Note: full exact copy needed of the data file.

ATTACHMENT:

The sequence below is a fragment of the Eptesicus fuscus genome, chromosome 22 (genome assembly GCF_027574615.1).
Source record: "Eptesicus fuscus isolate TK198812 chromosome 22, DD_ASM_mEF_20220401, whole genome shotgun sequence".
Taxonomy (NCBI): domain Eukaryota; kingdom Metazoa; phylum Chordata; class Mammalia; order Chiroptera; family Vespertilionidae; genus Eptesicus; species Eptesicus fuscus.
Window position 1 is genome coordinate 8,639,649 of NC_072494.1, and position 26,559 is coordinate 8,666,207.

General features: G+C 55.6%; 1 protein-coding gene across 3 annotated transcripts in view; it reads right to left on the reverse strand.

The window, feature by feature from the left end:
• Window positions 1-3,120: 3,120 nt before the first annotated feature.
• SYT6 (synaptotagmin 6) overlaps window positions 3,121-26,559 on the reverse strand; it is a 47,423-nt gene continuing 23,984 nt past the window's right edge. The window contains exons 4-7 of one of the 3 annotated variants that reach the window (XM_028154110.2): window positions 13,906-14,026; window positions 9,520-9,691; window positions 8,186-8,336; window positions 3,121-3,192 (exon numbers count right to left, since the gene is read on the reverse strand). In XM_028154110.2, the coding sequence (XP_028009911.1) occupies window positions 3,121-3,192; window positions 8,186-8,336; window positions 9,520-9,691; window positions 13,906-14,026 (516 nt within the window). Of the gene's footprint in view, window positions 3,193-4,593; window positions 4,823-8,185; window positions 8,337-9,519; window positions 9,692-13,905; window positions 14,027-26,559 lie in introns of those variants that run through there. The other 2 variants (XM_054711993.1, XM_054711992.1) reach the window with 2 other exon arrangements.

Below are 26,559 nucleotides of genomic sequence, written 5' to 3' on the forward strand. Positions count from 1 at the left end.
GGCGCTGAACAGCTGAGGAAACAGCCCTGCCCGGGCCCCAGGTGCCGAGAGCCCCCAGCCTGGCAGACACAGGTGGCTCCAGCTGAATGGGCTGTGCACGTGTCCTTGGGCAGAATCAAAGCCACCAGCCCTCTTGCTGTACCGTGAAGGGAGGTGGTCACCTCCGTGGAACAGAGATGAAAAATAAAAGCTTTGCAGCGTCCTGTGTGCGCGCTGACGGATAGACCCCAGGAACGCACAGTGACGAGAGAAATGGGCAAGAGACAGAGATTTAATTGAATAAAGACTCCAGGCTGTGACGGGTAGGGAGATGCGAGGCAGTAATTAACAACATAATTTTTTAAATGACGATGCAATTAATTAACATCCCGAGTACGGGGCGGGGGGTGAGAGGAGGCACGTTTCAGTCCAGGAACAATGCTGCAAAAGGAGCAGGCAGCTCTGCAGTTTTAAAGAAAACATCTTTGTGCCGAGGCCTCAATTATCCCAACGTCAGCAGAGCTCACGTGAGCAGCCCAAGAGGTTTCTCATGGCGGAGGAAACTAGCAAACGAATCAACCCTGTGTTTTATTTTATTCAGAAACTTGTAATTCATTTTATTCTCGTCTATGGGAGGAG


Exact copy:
The sequence below is a fragment of the Eptesicus fuscus genome, chromosome 22 (genome assembly GCF_027574615.1).
Source record: "Eptesicus fuscus isolate TK198812 chromosome 22, DD_ASM_mEF_20220401, whole genome shotgun sequence".
Taxonomy (NCBI): domain Eukaryota; kingdom Metazoa; phylum Chordata; class Mammalia; order Chiroptera; family Vespertilionidae; genus Eptesicus; species Eptesicus fuscus.
Window position 1 is genome coordinate 8,639,649 of NC_072494.1, and position 26,559 is coordinate 8,666,207.

General features: G+C 55.6%; 1 protein-coding gene across 3 annotated transcripts in view; it reads right to left on the reverse strand.

The window, feature by feature from the left end:
• Window positions 1-3,120: 3,120 nt before the first annotated feature.
• SYT6 (synaptotagmin 6) overlaps window positions 3,121-26,559 on the reverse strand; it is a 47,423-nt gene continuing 23,984 nt past the window's right edge. The window contains exons 4-7 of one of the 3 annotated variants that reach the window (XM_028154110.2): window positions 13,906-14,026; window positions 9,520-9,691; window positions 8,186-8,336; window positions 3,121-3,192 (exon numbers count right to left, since the gene is read on the reverse strand). In XM_028154110.2, the coding sequence (XP_028009911.1) occupies window positions 3,121-3,192; window positions 8,186-8,336; window positions 9,520-9,691; window positions 13,906-14,026 (516 nt within the window). Of the gene's footprint in view, window positions 3,193-4,593; window positions 4,823-8,185; window positions 8,337-9,519; window positions 9,692-13,905; window positions 14,027-26,559 lie in introns of those variants that run through there. The other 2 variants (XM_054711993.1, XM_054711992.1) reach the window with 2 other exon arrangements.

Below are 26,559 nucleotides of genomic sequence, written 5' to 3' on the forward strand. Positions count from 1 at the left end.
GGCGCTGAACAGCTGAGGAAACAGCCCTGCCCGGGCCCCAGGTGCCGAGAGCCCCCAGCCTGGCAGACACAGGTGGCTCCAGCTGAATGGGCTGTGCACGTGTCCTTGGGCAGAATCAAAGCCACCAGCCCTCTTGCTGTACCGTGAAGGGAGGTGGTCACCTCCGTGGAACAGAGATGAAAAATAAAAGCTTTGCAGCGTCCTGTGTGCGCGCTGACGGATAGACCCCAGGAACGCACAGTGACGAGAGAAATGGGCAAGAGACAGAGATTTAATTGAATAAAGACTCCAGGCTGTGACGGGTAGGGAGATGCGAGGCAGTAATTAACAACATAATTTTTTAAATGACGATGCAATTAATTAACATCCCGAGTACGGGGCGGGGGGTGAGAGGAGGCACGTTTCAGTCCAGGAACAATGCTGCAAAAGGAGCAGGCAGCTCTGCAGTTTTAAAGAAAACATCTTTGTGCCGAGGCCTCAATTATCCCAACGTCAGCAGAGCTCACGTGAGCAGCCCAAGAGGTTTCTCATGGCGGAGGAAACTAGCAAACGAATCAACCCTGTGTTTTATTTTATTCAGAAACTTGTAATTCATTTTATTCTCGTCTATGGGAGGAG